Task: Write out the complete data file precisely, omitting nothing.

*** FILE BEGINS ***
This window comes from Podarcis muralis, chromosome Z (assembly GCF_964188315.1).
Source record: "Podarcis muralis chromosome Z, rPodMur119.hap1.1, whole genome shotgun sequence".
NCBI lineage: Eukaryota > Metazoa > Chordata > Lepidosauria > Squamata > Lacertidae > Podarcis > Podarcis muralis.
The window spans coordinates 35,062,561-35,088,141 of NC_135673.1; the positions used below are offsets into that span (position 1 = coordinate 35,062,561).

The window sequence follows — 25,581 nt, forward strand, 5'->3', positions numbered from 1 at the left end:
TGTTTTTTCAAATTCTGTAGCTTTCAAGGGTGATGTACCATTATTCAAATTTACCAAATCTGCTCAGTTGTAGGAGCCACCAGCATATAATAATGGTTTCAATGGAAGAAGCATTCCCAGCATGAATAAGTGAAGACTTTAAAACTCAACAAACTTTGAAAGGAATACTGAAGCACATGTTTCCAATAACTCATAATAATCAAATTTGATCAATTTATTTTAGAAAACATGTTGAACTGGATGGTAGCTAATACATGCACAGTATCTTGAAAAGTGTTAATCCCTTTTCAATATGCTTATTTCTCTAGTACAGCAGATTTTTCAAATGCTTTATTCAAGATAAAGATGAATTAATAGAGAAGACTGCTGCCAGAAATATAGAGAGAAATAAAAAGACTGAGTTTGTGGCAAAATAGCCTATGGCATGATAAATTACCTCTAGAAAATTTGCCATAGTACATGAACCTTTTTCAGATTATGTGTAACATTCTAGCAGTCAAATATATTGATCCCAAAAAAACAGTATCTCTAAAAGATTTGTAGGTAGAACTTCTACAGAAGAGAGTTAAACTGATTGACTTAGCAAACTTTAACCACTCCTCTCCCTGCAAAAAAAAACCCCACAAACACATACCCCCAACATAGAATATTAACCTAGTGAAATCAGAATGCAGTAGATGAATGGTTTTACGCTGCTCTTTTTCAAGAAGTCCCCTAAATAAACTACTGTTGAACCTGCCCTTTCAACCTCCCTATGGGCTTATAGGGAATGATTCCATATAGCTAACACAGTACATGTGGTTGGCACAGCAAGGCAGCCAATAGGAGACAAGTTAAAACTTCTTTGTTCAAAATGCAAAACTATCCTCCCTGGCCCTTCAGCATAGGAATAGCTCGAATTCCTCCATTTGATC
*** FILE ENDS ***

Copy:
This window comes from Podarcis muralis, chromosome Z (assembly GCF_964188315.1).
Source record: "Podarcis muralis chromosome Z, rPodMur119.hap1.1, whole genome shotgun sequence".
NCBI lineage: Eukaryota > Metazoa > Chordata > Lepidosauria > Squamata > Lacertidae > Podarcis > Podarcis muralis.
The window spans coordinates 35,062,561-35,088,141 of NC_135673.1; the positions used below are offsets into that span (position 1 = coordinate 35,062,561).

The window sequence follows — 25,581 nt, forward strand, 5'->3', positions numbered from 1 at the left end:
TGTTTTTTCAAATTCTGTAGCTTTCAAGGGTGATGTACCATTATTCAAATTTACCAAATCTGCTCAGTTGTAGGAGCCACCAGCATATAATAATGGTTTCAATGGAAGAAGCATTCCCAGCATGAATAAGTGAAGACTTTAAAACTCAACAAACTTTGAAAGGAATACTGAAGCACATGTTTCCAATAACTCATAATAATCAAATTTGATCAATTTATTTTAGAAAACATGTTGAACTGGATGGTAGCTAATACATGCACAGTATCTTGAAAAGTGTTAATCCCTTTTCAATATGCTTATTTCTCTAGTACAGCAGATTTTTCAAATGCTTTATTCAAGATAAAGATGAATTAATAGAGAAGACTGCTGCCAGAAATATAGAGAGAAATAAAAAGACTGAGTTTGTGGCAAAATAGCCTATGGCATGATAAATTACCTCTAGAAAATTTGCCATAGTACATGAACCTTTTTCAGATTATGTGTAACATTCTAGCAGTCAAATATATTGATCCCAAAAAAACAGTATCTCTAAAAGATTTGTAGGTAGAACTTCTACAGAAGAGAGTTAAACTGATTGACTTAGCAAACTTTAACCACTCCTCTCCCTGCAAAAAAAAACCCCACAAACACATACCCCCAACATAGAATATTAACCTAGTGAAATCAGAATGCAGTAGATGAATGGTTTTACGCTGCTCTTTTTCAAGAAGTCCCCTAAATAAACTACTGTTGAACCTGCCCTTTCAACCTCCCTATGGGCTTATAGGGAATGATTCCATATAGCTAACACAGTACATGTGGTTGGCACAGCAAGGCAGCCAATAGGAGACAAGTTAAAACTTCTTTGTTCAAAATGCAAAACTATCCTCCCTGGCCCTTCAGCATAGGAATAGCTCGAATTCCTCCATTTGATC